“What’s cool about this job is that it’s a comic that you won’t find in a comic book store. It’s not about superheroes,” he told ROBOT 6. “Hell, it’s kind of in the style of yonkoma manga. It stars people of color, made by a person of color. And it’s produced by Nike; they see the value in the medium for everyday folk who are not necessarily initiated in the language of comics. And none of that was deliberate … just happened that way. So that’s cool … rare, but hopefully not for long.”
Artist Pere Perez has worked on comics for the likes of Dark Horse DC, Marvel and Valiant, but now he’s poised to strike out on his own with his first creator-owned graphic novel Shaolin Mutants.
Described by Perez as an “epic kung-fu adventure,” Shaolin Mutants follows a kung fu-trained Shaolin monk named Leroy as he fights mutant armies in a near-future apocalyptic world. Kung fu is often used in comics, but Perez has a leg up on many of his colleagues: He’s a black-belt Wing Chun instructor who’s been practicing martial arts for nearly two decades.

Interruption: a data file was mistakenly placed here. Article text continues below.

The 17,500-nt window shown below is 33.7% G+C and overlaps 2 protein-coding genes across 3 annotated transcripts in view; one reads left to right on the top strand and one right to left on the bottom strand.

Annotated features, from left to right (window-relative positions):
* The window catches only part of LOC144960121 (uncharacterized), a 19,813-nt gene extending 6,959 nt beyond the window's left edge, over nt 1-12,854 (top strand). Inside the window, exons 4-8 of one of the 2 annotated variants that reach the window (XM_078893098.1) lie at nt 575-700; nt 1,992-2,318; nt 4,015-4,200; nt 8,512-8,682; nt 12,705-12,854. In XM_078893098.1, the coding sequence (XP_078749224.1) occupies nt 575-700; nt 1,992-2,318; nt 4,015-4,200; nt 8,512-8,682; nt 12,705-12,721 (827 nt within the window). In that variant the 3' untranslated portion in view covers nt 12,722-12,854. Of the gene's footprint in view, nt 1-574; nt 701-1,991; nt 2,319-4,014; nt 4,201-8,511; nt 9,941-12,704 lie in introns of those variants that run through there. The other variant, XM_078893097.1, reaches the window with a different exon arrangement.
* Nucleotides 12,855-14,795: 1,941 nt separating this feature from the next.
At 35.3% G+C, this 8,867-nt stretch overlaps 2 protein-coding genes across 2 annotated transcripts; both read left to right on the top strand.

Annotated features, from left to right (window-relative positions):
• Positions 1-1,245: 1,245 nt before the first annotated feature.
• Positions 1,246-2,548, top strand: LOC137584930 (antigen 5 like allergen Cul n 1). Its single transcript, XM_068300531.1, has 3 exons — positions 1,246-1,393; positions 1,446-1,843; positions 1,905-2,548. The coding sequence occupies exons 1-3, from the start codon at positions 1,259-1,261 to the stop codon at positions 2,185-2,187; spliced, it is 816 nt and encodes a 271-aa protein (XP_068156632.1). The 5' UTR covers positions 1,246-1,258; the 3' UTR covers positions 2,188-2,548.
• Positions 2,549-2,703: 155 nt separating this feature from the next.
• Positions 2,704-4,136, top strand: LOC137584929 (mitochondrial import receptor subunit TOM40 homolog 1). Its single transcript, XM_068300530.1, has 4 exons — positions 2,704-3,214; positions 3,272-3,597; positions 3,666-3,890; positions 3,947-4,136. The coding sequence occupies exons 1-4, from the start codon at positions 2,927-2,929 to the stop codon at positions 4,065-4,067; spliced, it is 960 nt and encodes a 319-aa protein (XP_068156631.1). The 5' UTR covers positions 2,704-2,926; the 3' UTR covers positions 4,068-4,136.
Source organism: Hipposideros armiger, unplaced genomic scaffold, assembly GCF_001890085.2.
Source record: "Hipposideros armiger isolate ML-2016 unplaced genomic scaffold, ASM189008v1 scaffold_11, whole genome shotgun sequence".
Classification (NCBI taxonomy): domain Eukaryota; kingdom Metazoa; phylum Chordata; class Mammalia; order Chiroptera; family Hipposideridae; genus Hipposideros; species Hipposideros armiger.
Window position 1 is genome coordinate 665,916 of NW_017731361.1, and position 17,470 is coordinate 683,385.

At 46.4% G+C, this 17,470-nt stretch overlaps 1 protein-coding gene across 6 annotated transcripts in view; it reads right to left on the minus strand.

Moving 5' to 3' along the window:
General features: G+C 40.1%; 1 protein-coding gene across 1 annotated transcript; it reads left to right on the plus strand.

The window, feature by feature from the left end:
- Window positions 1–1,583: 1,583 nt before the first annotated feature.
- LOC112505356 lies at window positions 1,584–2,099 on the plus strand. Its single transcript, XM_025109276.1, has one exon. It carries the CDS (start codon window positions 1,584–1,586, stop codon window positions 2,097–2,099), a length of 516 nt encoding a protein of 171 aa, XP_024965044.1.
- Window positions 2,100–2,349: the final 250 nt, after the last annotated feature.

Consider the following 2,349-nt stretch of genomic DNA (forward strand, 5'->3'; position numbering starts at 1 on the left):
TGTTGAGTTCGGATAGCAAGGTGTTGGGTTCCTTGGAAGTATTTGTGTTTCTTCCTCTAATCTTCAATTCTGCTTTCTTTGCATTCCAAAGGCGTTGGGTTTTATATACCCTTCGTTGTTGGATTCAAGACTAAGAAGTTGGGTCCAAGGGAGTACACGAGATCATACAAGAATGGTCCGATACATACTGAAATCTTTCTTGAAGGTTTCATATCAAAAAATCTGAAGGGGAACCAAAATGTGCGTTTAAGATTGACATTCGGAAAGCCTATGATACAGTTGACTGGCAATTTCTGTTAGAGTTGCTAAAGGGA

“My love for martial arts has triggered the creation of this book, and my knowledge of them has helped me to create fighting choreographies and page layouts unlike anything you’ve ever seen on a comic book,” Perez writes on the Indiegogo page for Shaolin Mutants. “Also, I’ve tried to explain the philosophical and moral aspects of martial arts, so hopefully this book is not just an anthology of cool action scenes.”
Brian Stelfreeze is a well-known cover artist, with runs on DC Comics’ Batman, Birds of Prey, Firestorm, Shadow of the Bat and others, but that immense skill often overshadows another of his talents: superhero costume design. Very early in his career he created what has become the seminal Nightwing, and he recently did some more DC character redesigns — but this time for fun.